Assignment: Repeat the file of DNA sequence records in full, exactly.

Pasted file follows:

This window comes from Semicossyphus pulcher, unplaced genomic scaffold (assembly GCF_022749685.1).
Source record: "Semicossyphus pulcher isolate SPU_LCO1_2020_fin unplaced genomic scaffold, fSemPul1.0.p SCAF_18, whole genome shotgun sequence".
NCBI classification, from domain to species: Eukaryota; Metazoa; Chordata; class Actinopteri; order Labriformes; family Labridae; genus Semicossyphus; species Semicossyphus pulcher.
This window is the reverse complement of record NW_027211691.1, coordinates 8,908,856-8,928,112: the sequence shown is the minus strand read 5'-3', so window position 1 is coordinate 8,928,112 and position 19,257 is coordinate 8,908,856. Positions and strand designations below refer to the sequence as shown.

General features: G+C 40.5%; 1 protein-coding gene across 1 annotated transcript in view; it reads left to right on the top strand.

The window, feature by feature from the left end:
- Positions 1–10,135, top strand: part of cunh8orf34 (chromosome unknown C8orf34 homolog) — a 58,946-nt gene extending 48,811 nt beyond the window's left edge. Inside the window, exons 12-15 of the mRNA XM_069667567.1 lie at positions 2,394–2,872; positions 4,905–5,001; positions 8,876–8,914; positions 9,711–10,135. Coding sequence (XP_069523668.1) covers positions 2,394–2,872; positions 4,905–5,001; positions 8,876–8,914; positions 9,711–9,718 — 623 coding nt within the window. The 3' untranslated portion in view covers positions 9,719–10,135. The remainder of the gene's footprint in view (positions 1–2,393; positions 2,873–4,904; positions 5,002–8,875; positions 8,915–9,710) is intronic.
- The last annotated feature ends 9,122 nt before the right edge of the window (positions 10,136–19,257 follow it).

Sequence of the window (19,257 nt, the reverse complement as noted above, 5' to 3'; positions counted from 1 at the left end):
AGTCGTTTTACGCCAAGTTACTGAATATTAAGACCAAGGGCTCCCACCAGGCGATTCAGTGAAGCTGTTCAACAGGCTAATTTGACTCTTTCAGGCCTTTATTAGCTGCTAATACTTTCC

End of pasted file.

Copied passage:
This window comes from Semicossyphus pulcher, unplaced genomic scaffold (assembly GCF_022749685.1).
Source record: "Semicossyphus pulcher isolate SPU_LCO1_2020_fin unplaced genomic scaffold, fSemPul1.0.p SCAF_18, whole genome shotgun sequence".
NCBI classification, from domain to species: Eukaryota; Metazoa; Chordata; class Actinopteri; order Labriformes; family Labridae; genus Semicossyphus; species Semicossyphus pulcher.
This window is the reverse complement of record NW_027211691.1, coordinates 8,908,856-8,928,112: the sequence shown is the minus strand read 5'-3', so window position 1 is coordinate 8,928,112 and position 19,257 is coordinate 8,908,856. Positions and strand designations below refer to the sequence as shown.

General features: G+C 40.5%; 1 protein-coding gene across 1 annotated transcript in view; it reads left to right on the top strand.

The window, feature by feature from the left end:
- Positions 1–10,135, top strand: part of cunh8orf34 (chromosome unknown C8orf34 homolog) — a 58,946-nt gene extending 48,811 nt beyond the window's left edge. Inside the window, exons 12-15 of the mRNA XM_069667567.1 lie at positions 2,394–2,872; positions 4,905–5,001; positions 8,876–8,914; positions 9,711–10,135. Coding sequence (XP_069523668.1) covers positions 2,394–2,872; positions 4,905–5,001; positions 8,876–8,914; positions 9,711–9,718 — 623 coding nt within the window. The 3' untranslated portion in view covers positions 9,719–10,135. The remainder of the gene's footprint in view (positions 1–2,393; positions 2,873–4,904; positions 5,002–8,875; positions 8,915–9,710) is intronic.
- The last annotated feature ends 9,122 nt before the right edge of the window (positions 10,136–19,257 follow it).

Sequence of the window (19,257 nt, the reverse complement as noted above, 5' to 3'; positions counted from 1 at the left end):
AGTCGTTTTACGCCAAGTTACTGAATATTAAGACCAAGGGCTCCCACCAGGCGATTCAGTGAAGCTGTTCAACAGGCTAATTTGACTCTTTCAGGCCTTTATTAGCTGCTAATACTTTCC